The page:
The Senior Bowl workouts in particular demonstrate Rivers’s potential to match up athletically and technique-wise even to top opponents. “Rivers’s ability to stress an offensive tackle’s pass set with his get off is truly special,” wrote John Owning after Rivers lit up the practices in Mobile. “His ability to disrupt the relationship between the offensive tackle and quarterback sets him up to succeed in the NFL.” According to McDonald, Rivers’s measurable traits match perfectly to those Dan Quinn seeks in defensive line prospects, and McDonald was convincing enough that the Falcoholic’s Dave Choate picked Rivers with Atlanta’s choice in the first round of SB Nation’s collective mock draft. Quinn, you may have heard, also runs a defense modeled after what Carroll does in Seattle.

This scheme heritage is what led me to monitor Rivers in the first place, so I want to be careful not to put too much emphasis on it. Carroll’s alignments and schematics don’t seem as idiosyncratic on the front end as they do in the defensive backfield. Certainly players have been able to come from other systems and excel on the end of the line for the Seahawks without having been steeped in the same background, so Seattle is in no way chained to drafting Rivers. But if they do get him, the group of skills Rivers deployed in Pelini’s defense suggest to me he is most likely to understudy Cliff Avril’s position as a wide-7 or sometime five-technique than convert to outside linebacker as some experts project.

Because of Rivers’s lean mass (at 248 he is only a handful of pounds lighter than Avril was when drafted in the third round in 2008, but where Avril was in the 88th percentile that year among OLBs Rivers is in the 7th percentile in his own combine class—showing how much bigger edge athletes have gotten), some analysts translate him to the NFL as a SAM in the 4-3 …

…which seems to me like confusion owing more to where Rivers would fit in a 3-4 setup. Where Seattle made that strongside transition with Bruce Irvin in 2013-15, who coming out of West Virginia had a similar height and size to Rivers, Irvin had longer arms and was much faster than Rivers—who has more power with 30 reps in the bench press compared to Irvin’s 23 reps as a prospect. Avril was also faster than Rivers in straight-ahead 40-yard dash, but Rivers has the superior short shuttle time and had a 10-yard split during his 40 of 1.61 seconds showcasing his aptitude for close quarters more than stretching out in coverage. McDonald’s podcast partner Justis Mosqueda complimented Rivers’s pad level when taking on blocks, calling him “the hands above eyes champion of this draft class.” Again, those are elements best suited to playing in the C-gap around the line of scrimmage than out in the flat.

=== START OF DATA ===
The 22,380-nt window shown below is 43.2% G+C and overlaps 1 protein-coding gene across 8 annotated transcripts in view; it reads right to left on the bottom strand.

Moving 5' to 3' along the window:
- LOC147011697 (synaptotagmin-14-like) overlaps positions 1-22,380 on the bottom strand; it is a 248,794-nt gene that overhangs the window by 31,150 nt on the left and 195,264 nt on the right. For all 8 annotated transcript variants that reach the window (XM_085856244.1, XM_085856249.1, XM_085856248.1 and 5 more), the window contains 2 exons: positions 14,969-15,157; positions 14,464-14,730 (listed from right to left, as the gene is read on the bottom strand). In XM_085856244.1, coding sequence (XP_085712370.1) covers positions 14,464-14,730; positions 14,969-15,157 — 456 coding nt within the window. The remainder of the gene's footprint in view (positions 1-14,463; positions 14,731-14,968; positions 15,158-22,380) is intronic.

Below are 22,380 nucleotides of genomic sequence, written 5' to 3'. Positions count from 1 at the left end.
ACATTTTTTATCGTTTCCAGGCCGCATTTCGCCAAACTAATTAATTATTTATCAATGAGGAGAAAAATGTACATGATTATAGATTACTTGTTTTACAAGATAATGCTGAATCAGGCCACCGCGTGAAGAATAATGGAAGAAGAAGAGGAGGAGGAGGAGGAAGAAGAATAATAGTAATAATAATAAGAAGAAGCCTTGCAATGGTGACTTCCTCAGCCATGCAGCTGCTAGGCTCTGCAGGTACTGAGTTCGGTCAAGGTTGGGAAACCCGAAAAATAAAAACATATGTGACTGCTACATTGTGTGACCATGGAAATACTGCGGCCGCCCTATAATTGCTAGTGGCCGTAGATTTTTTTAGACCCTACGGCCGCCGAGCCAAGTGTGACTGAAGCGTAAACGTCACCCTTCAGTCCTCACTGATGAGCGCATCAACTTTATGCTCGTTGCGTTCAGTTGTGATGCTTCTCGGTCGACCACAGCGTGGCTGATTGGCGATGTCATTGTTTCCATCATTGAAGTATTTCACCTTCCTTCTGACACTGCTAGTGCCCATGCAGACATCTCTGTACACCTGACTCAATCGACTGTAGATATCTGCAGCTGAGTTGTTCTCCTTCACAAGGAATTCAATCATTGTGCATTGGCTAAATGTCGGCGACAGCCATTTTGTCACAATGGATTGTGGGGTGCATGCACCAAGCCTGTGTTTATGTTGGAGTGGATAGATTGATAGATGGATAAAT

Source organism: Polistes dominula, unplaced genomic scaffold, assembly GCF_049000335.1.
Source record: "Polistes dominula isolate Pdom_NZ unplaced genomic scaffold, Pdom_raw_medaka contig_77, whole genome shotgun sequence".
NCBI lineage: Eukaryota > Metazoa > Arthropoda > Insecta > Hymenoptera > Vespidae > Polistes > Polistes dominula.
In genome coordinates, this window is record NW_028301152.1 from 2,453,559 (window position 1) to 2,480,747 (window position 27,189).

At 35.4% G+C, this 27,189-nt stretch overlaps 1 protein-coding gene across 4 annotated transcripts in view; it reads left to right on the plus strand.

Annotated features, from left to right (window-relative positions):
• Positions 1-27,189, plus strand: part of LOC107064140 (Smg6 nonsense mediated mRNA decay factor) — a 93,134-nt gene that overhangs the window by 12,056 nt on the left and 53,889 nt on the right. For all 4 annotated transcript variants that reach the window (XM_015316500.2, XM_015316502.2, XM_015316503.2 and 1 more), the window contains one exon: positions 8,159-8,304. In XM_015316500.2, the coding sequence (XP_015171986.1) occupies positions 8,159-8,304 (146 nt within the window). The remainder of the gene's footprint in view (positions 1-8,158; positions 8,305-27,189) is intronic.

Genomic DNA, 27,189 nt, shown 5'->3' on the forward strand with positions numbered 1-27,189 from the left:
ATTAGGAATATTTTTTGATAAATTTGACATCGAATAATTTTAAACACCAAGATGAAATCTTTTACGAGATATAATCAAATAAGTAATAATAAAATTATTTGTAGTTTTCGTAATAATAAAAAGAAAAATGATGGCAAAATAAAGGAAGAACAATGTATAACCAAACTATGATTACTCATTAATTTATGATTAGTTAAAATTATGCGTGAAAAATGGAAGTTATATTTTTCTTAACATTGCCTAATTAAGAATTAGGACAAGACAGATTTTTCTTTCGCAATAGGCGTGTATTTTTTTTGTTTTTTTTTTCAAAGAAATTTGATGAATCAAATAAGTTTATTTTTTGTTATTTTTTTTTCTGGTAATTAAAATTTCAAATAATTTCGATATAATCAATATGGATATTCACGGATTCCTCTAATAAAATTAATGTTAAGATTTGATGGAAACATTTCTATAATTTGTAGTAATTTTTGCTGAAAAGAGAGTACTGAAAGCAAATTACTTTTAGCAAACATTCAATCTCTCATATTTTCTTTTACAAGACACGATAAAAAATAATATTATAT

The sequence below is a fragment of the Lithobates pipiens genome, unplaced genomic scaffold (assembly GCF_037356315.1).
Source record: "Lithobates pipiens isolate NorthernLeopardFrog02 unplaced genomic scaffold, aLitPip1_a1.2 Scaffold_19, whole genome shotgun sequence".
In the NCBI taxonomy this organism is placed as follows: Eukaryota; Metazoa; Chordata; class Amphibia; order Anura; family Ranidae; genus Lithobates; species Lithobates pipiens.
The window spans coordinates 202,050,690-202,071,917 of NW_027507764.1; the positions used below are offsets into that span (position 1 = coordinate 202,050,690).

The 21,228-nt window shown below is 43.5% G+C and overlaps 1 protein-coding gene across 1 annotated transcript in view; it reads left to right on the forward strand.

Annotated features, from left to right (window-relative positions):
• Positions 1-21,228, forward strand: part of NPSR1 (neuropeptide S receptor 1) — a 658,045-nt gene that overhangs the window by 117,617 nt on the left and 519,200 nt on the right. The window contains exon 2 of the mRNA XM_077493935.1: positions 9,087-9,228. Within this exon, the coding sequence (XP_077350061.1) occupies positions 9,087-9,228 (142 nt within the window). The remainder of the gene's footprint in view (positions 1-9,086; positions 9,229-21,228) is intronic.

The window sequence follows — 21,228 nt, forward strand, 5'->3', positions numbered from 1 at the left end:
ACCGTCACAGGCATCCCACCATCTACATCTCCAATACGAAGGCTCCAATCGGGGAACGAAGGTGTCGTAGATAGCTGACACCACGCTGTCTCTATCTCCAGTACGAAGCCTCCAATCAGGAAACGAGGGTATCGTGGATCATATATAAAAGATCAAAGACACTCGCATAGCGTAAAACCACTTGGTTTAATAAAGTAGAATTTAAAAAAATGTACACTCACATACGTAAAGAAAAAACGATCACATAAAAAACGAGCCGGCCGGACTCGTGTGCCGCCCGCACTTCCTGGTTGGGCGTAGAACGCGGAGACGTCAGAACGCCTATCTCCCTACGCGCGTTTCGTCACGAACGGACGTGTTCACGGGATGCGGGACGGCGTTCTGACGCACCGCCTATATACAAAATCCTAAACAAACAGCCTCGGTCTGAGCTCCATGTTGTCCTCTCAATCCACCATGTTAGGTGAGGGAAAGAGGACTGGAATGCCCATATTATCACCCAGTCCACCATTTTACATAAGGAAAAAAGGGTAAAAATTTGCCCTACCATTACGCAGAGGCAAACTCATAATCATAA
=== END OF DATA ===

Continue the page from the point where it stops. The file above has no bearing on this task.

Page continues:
Adds Mosqueda: “I think he's a lot better than just about everyone is saying.” Although 20 pounds lighter, Rivers’s combine measurables (complete with his relatively short arm length and smallish hand size) give him a spider chart distribution at his position most similar to Stanford’s Solomon Thomas, who is expected to be a top 10 choice. Maybe I’m overrating Rivers because he’s a name I happen to have already heard of before I read so much scouting praise—and maybe it’s a waste of time because he probably won’t be around at a good slot for the Seahawks to draft him—but it’s a pairing that makes sense when considering scheme and personnel, and definitely got me to look twice at a mock draft that I’m otherwise conditioned to ignore.

And even if the Falcons nab Rivers first, who knows? There will be plenty more chances to get Avery Moss ....